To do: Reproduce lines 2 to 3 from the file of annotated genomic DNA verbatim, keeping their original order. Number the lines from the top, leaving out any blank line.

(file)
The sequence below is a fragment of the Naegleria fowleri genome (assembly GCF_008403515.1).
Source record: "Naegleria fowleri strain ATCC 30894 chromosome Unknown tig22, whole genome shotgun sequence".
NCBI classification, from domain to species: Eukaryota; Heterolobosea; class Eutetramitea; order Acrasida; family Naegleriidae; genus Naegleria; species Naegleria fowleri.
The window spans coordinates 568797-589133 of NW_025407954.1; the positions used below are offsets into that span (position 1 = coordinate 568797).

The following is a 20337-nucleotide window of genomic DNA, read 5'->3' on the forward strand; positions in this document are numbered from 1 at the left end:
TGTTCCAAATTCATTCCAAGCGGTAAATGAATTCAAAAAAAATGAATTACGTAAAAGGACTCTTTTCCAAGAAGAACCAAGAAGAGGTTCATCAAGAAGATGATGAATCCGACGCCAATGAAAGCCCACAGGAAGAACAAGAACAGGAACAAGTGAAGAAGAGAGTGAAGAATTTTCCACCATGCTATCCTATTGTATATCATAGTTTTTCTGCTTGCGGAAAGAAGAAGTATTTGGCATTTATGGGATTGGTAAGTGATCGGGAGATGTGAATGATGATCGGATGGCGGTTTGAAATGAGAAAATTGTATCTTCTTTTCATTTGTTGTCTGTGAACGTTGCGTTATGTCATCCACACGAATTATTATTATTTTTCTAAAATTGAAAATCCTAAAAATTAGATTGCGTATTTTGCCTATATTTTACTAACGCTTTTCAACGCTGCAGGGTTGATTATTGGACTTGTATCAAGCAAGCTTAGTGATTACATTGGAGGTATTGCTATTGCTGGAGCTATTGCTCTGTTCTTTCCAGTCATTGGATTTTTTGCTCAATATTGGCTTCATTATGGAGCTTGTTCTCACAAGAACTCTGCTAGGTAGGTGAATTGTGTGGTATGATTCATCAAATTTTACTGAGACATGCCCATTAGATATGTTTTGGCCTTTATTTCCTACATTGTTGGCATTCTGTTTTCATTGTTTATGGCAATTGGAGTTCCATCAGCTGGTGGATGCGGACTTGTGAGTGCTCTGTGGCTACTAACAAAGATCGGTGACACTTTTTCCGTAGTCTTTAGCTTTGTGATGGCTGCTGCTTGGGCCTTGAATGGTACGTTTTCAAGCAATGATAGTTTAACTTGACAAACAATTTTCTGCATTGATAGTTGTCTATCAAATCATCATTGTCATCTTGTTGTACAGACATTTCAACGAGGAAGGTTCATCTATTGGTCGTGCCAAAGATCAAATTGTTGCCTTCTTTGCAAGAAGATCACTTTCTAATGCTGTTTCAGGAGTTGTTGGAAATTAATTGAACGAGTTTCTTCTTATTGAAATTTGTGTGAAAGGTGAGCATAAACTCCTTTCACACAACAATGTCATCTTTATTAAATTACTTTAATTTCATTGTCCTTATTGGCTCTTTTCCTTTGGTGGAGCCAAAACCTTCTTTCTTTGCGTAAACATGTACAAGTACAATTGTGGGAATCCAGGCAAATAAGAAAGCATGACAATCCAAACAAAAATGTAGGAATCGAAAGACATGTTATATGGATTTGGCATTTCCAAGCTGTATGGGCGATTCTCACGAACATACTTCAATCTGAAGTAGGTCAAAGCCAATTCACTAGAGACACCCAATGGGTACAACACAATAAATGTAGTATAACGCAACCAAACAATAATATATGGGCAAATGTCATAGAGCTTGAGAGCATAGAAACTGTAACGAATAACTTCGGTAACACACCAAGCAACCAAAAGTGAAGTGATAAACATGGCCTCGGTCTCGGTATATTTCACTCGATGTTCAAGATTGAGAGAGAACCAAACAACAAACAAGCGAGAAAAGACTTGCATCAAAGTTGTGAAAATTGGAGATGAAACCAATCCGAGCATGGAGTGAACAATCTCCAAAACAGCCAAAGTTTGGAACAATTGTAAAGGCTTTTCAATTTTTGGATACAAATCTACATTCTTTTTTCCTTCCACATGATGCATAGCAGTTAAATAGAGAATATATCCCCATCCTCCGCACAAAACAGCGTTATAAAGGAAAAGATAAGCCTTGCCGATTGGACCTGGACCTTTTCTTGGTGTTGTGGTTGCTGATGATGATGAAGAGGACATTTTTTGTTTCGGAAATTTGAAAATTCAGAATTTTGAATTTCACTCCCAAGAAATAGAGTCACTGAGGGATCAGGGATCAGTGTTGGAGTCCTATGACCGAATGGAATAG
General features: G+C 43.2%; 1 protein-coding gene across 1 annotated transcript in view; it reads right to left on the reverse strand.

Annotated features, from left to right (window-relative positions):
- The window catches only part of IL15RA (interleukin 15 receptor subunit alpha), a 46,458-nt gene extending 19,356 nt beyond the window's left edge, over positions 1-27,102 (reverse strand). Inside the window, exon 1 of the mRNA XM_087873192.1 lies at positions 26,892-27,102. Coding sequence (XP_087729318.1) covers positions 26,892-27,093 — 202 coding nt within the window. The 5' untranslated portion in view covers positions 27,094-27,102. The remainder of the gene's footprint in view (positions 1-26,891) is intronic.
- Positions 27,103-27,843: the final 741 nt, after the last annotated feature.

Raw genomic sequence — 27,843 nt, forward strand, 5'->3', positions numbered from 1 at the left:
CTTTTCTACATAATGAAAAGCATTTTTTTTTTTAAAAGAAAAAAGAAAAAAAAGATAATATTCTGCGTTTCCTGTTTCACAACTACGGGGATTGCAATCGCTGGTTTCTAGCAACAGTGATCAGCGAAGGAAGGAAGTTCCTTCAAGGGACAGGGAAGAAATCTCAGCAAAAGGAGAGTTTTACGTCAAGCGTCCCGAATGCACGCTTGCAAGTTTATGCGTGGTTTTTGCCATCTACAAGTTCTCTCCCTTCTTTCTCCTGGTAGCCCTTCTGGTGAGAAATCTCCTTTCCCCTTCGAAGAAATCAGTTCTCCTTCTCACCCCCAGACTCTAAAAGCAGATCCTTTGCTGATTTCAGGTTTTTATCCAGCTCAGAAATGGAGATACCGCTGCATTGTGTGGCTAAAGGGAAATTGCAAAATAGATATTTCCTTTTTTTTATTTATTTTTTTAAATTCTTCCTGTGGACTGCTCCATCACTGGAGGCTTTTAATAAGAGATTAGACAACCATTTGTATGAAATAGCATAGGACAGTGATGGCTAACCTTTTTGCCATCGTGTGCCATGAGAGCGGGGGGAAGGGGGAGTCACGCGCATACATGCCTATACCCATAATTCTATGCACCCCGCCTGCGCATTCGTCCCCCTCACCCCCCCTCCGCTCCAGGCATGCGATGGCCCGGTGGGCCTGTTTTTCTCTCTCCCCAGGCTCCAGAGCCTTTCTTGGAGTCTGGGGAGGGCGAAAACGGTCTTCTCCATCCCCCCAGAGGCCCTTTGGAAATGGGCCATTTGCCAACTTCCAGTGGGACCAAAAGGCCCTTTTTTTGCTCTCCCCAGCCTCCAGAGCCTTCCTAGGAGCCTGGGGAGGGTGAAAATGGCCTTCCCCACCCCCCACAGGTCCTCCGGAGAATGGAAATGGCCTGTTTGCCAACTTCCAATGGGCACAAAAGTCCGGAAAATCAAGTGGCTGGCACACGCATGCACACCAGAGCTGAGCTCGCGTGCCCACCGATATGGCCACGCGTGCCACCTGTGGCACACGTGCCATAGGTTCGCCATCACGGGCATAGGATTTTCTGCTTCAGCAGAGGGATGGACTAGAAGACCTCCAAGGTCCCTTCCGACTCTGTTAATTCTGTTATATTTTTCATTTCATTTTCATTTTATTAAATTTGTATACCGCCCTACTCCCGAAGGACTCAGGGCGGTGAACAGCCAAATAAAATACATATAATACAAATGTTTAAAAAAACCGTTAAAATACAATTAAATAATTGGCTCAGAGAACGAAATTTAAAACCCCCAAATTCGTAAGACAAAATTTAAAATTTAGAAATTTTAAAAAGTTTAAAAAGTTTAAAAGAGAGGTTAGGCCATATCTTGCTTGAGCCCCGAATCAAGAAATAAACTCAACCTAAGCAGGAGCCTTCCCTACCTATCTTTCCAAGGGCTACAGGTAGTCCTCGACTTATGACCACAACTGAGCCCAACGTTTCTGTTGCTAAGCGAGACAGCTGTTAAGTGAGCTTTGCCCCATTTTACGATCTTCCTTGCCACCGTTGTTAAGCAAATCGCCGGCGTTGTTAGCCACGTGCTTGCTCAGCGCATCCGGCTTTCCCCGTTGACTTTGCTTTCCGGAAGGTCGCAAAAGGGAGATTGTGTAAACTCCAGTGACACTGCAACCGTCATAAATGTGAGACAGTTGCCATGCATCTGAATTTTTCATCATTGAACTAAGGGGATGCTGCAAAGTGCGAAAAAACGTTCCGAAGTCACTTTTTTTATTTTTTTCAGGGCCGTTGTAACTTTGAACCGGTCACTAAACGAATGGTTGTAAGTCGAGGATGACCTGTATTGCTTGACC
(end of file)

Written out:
Source record: "Naegleria fowleri strain ATCC 30894 chromosome Unknown tig22, whole genome shotgun sequence".
NCBI classification, from domain to species: Eukaryota; Heterolobosea; class Eutetramitea; order Acrasida; family Naegleriidae; genus Naegleria; species Naegleria fowleri.